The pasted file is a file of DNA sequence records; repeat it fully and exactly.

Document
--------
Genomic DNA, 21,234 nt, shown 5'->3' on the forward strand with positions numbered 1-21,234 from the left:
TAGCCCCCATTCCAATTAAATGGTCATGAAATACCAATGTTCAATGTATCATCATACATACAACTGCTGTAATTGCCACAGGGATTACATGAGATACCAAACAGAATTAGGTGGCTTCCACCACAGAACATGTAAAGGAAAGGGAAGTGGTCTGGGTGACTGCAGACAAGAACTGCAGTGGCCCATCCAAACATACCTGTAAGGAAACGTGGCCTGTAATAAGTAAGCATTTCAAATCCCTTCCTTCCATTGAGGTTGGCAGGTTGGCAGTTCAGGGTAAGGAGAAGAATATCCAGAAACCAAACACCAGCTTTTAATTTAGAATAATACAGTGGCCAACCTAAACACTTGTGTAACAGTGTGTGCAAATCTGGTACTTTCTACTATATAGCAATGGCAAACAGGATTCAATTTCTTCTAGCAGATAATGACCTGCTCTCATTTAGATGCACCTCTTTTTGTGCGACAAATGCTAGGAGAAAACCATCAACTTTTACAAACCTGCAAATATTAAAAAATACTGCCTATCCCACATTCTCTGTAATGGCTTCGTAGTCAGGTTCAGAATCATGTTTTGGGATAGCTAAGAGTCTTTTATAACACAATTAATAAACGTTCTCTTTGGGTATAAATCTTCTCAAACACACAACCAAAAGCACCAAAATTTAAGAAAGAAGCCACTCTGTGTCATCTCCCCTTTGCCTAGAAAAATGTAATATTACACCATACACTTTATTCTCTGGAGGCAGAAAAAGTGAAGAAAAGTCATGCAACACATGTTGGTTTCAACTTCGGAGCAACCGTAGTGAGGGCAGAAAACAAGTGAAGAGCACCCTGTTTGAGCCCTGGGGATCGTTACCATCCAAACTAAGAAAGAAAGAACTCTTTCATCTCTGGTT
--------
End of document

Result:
Genomic DNA, 21,234 nt, shown 5'->3' on the forward strand with positions numbered 1-21,234 from the left:
TAGCCCCCATTCCAATTAAATGGTCATGAAATACCAATGTTCAATGTATCATCATACATACAACTGCTGTAATTGCCACAGGGATTACATGAGATACCAAACAGAATTAGGTGGCTTCCACCACAGAACATGTAAAGGAAAGGGAAGTGGTCTGGGTGACTGCAGACAAGAACTGCAGTGGCCCATCCAAACATACCTGTAAGGAAACGTGGCCTGTAATAAGTAAGCATTTCAAATCCCTTCCTTCCATTGAGGTTGGCAGGTTGGCAGTTCAGGGTAAGGAGAAGAATATCCAGAAACCAAACACCAGCTTTTAATTTAGAATAATACAGTGGCCAACCTAAACACTTGTGTAACAGTGTGTGCAAATCTGGTACTTTCTACTATATAGCAATGGCAAACAGGATTCAATTTCTTCTAGCAGATAATGACCTGCTCTCATTTAGATGCACCTCTTTTTGTGCGACAAATGCTAGGAGAAAACCATCAACTTTTACAAACCTGCAAATATTAAAAAATACTGCCTATCCCACATTCTCTGTAATGGCTTCGTAGTCAGGTTCAGAATCATGTTTTGGGATAGCTAAGAGTCTTTTATAACACAATTAATAAACGTTCTCTTTGGGTATAAATCTTCTCAAACACACAACCAAAAGCACCAAAATTTAAGAAAGAAGCCACTCTGTGTCATCTCCCCTTTGCCTAGAAAAATGTAATATTACACCATACACTTTATTCTCTGGAGGCAGAAAAAGTGAAGAAAAGTCATGCAACACATGTTGGTTTCAACTTCGGAGCAACCGTAGTGAGGGCAGAAAACAAGTGAAGAGCACCCTGTTTGAGCCCTGGGGATCGTTACCATCCAAACTAAGAAAGAAAGAACTCTTTCATCTCTGGTT